An encouraging diary of a food photoshoot in the age of Covid19

The shoot job was scheduled for mid-March. The client, in Rochester NY, and the account team in LA – both were to fly into San Francisco. But, no, no, no. Those days are over. Yet, the show’s gotta go on.

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Image courtesy of David Fisher.

Lots of shots. The client is introducing blended beef/mushroom burgers and blended chicken/mushroom sausages. Thankfully the shot list allows me to improvise. I pick the props, the surfaces, and actually everything but the photographic style. The client has a look in mind. They want a packaging oriented style. Nothing tricky, just juicy meat.

Turnaround took five minutes.

We decide on setting up a cast iron pan, shooting from above. We take a quick shot with raw sausages and a few mushrooms, send it off to LA and NY.  Within five minutes we get the go-ahead. This is important. Turnaround took five minutes. Had they been in the studio, with lots of discussion, it probably would have taken over 15 minutes. Yes, longer. Turns out that folks don’t waiver if they don’t have to consider others. Chalk up one big advantage for remote shooting.

No client on the set, no need to be picky.

The food stylist is superb. She’s not too picky, knowing what “post” (Photoshop), can fix. So, she understands that we are shooting for a final image, not for a client looking over her shoulder. That allows us to be much more efficient. She doesn’t need to clean every last droplet off the background. No client on the set, no need to be picky. Time saved. More images produced in less time. Yep, another advantage of remote shooting.

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Image courtesy of David Fisher.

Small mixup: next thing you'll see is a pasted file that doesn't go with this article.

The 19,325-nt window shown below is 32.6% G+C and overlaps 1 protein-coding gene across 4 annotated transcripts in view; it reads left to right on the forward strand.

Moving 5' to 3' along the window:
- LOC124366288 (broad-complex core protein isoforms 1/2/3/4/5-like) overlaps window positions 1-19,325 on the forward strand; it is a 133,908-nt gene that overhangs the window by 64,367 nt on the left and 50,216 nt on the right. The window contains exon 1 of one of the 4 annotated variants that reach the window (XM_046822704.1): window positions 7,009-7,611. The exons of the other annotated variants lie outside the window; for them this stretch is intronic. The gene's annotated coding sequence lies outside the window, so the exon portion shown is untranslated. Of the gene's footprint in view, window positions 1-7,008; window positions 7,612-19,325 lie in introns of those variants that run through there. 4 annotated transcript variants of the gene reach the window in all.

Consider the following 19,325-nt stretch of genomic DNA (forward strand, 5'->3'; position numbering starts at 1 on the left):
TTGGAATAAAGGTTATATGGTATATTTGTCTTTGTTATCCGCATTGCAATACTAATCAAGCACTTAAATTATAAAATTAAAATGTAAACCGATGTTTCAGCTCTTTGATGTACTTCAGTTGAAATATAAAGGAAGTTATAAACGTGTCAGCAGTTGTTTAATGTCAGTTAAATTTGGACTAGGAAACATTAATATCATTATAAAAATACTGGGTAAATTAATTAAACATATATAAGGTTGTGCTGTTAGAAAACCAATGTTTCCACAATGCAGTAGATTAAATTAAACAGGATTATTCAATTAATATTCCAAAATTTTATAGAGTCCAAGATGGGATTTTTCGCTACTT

Long distance communication forces clients to be concise.

Burgers are difficult to shoot. Everyone has a preconception of the perfect burger. This client was no exception. Long distance communication forces clients to be concise. Just tell me what you want. There’s no waffling on the set, if they’re not on the set. That said, I love to create during a shoot. Here’s an analogy comparing photography with two music styles, classical and jazz. Shooting the layout “by the book” is like playing classical music. Stretching the shot, the process of creative improvisation, is like jazz. I enjoy both. Not having the client in the room allows me to shoot jazz. The client gets the best of both worlds. Yep, one more advantage. Maybe we’re on to something?

Conclusion – It works both ways. Collaboration is an art-form. Clients who understand the subtleties of co-creativity are well served showing up on the set. If they can’t attend, take heart, magic might happen.

David Fischer is a photographer with over 30 years of experience, with brands such as Round Table Pizza, Del Monte Foods and many others. His studio, complete with restaurant sized kitchen, pizza oven, and hundreds of props, is based in the San Francisco Bay Area. For location work he travels in his Sprinter truck, serving clients throughout North America. Visit his webiste at:

Food Photography Job Market

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